We see various types of camera media come into us for data recovery, with surprisingly varied file formats. Many camera manufacturers use their own raw format, alongside various JPG options.
This raw format is sometimes known as a digital negative, containing (mostly) untouched data straight from the camera. These raw format images can be ten times the size of JPG images.
The benefits of raw files are to allow post-processing without the loss of quality from JPG files. Settings like sharpness, saturation and white balance can be changed at a later date using photographic software. Below are a few of the different raw file types in use.
The following is a description about some RAW formats:
CRW – Canon Digital Camera Raw Image Format. Raw image format for some Canon digital cameras. Raw images are basically the data as it comes directly from the CCD detector in the camera. Raw files can also contain text information about the picture and conditions in the camera when the picture was taken.
CR2 – Canon Digital Camera Raw Image Format version 2.0. Raw files can also contain text information about the picture and conditions in the camera when the picture was taken. These images are based on the TIFF image standard.
NEF – Nikon Digital SLR Camera Raw Image File. Raw image format for some Nikon digital cameras.
RAF – Fuji CCD-RAW Graphic File. Exif (Exchangeable Image File) information is within the file along with the image.
X3F – Sigma Camera RAW Picture File. Use the SIGMA Photo Pro software provided with the camera to download and manipulate the photos. The Foveon X3 direct image sensor captures all three colors at every pixel location and requires special software to manipulate the RAW files.
BAY – Kodak/Roper Bayer Picture Sequence. A specific Kodak picture format used by some high speed video cameras such as Kodak HRC-1000.
ORF – Descent 3 Outrage Room Format.
MRW – Minolta Diamage Raw Image File. Raw image format for some Minolta digital cameras.
RAW – Image Alchemy HSI Temporary Raw Bitmap
SRF – Sony DSC-F828 Raw Image File. CCD-Sensor RAW Data File from Sony DSC-F828 8 megapixel digital camera.
We have recently recovered a RAID 5 array which consisted of three of these ST373454LC SCSI hard drives. These are solid, weighty drives, which don’t give off a great deal of vibration, despite spinning at 15,000 rpm; 3 times faster than most laptop hard drives!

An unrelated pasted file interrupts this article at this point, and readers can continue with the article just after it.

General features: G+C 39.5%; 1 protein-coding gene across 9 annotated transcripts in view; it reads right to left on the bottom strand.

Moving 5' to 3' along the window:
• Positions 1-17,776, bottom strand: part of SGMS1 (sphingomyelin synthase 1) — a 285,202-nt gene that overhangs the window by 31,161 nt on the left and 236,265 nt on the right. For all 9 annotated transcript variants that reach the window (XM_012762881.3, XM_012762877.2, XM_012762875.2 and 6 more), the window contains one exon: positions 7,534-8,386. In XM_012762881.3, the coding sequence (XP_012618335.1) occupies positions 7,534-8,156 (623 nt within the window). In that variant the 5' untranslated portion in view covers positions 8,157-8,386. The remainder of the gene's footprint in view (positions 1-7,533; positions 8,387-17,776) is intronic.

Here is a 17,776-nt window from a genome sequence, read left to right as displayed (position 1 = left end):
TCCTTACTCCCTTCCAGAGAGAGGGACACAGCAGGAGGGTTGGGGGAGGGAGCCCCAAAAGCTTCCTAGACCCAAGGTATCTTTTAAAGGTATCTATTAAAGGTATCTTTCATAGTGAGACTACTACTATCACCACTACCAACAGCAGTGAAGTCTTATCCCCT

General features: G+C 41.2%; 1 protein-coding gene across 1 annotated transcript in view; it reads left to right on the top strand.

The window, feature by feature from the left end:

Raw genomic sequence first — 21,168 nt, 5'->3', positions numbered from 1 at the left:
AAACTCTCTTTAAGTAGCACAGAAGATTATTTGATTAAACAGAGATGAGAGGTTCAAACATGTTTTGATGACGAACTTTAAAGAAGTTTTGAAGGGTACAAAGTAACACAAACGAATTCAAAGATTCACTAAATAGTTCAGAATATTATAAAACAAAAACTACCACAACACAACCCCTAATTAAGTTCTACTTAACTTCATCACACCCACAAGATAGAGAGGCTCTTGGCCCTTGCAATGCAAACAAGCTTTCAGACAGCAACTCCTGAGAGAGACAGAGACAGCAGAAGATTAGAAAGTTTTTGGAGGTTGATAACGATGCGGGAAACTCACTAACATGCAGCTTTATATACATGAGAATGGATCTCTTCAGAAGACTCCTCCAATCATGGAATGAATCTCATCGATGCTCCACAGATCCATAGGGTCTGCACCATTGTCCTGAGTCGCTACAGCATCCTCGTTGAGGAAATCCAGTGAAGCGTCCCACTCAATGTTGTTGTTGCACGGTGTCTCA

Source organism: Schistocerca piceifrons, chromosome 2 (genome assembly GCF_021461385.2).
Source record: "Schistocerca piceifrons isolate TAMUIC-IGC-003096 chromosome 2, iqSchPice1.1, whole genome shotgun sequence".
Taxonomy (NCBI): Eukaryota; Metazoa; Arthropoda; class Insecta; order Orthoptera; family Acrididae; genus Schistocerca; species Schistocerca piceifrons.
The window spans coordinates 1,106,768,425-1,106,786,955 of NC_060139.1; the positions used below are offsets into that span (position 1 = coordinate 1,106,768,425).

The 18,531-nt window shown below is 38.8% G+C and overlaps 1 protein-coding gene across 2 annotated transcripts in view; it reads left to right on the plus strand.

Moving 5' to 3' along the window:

Upon opening one of the drives for cleanroom rework we discovered why these drives spin so quietly. In the picture below you can see that although the drives are standard 3.5″ form factor, they actually have 2.5″ disk platters. These smaller disks create less drag, and therefore can spin faster without stability problems.
These drives are not alone in mixing up the form factors. The popular WD Raptor drives also use a similar design.
Of course the biggest downside to using smaller disks is the lower storage capacity. Typically SCSI hard drives are much lower capacity than their SATA counterparts, so this trade-off is acceptable for the speed and reliability increases. The relatively low capacity is further mitigated when the drives are used in RAID arrays.
This is a video of a functional Toshiba laptop drive. Using a macro lens, we are able to see what happens when you read or write data to or from a hard drive. You can also see how the hard drive parks the heads off the disks when the power is shut off. This is to protect the hard drive from shocks during transportation.
It’s my first one of these videos so you can see my reflection in a couple of places, when I lean over to send different commands to the drive.
We have just received an 8GB USB pen with a broken connector. The customer started phoning around and was shocked by the costs he was given. He then called us and was pleased to hear that we only charged £90.00 if the rework was successful. This rework includes dismantling and repair of the USB Pen even when it appeared to be beyond repair.
Bang Goes The Theory – Series 6 Episode 3 – March 26th
I love Bang Goes The Theory. I loved the alcohol powered motorbikes last week and find it a good doorway into ideas, which are presented in a fun and interesting way. I was extra excited when I started watching episode 3, and relised they would be featuring data recovery. A perfect opportunity to dispel some common myths, and dish out a bit of advice in the process.
The data recovery guy Rob, made a good analogy when he described deleting data as ripping out a page from the table of contents. That is pretty much how it works, and really simple to understand.
Data Recovery Experts
Yes they are the world leaders. I’m not going to dispute that, but I’m also not going to name them. They don’t exactly need the extra publicity. It’s worth noting that any decent recovery firm would have reached the same results from the batch of damaged drives.
I do have a couple of problems with the way some of the drives were “destroyed.”
Sledgehammer. This would have been a good way to destroy a drive, but only if it had been removed from the PC first. Effectively the metal PC case acted like armour, thus protecting the drive from the brunt of the impact.
Tractor. Same as above. If the drive was bare, and on solid ground, then maybe the tractor would have done more damage. Instead, the PC case protected it sufficiently and all the data was recoverable.
Golf Swing. This was great in the example shown, but is a bit unreliable. If you only hit the edge, or if the disk didn’t have glass platters then it may have been recoverable. Maybe take it apart first, then you can see if it’s damaged.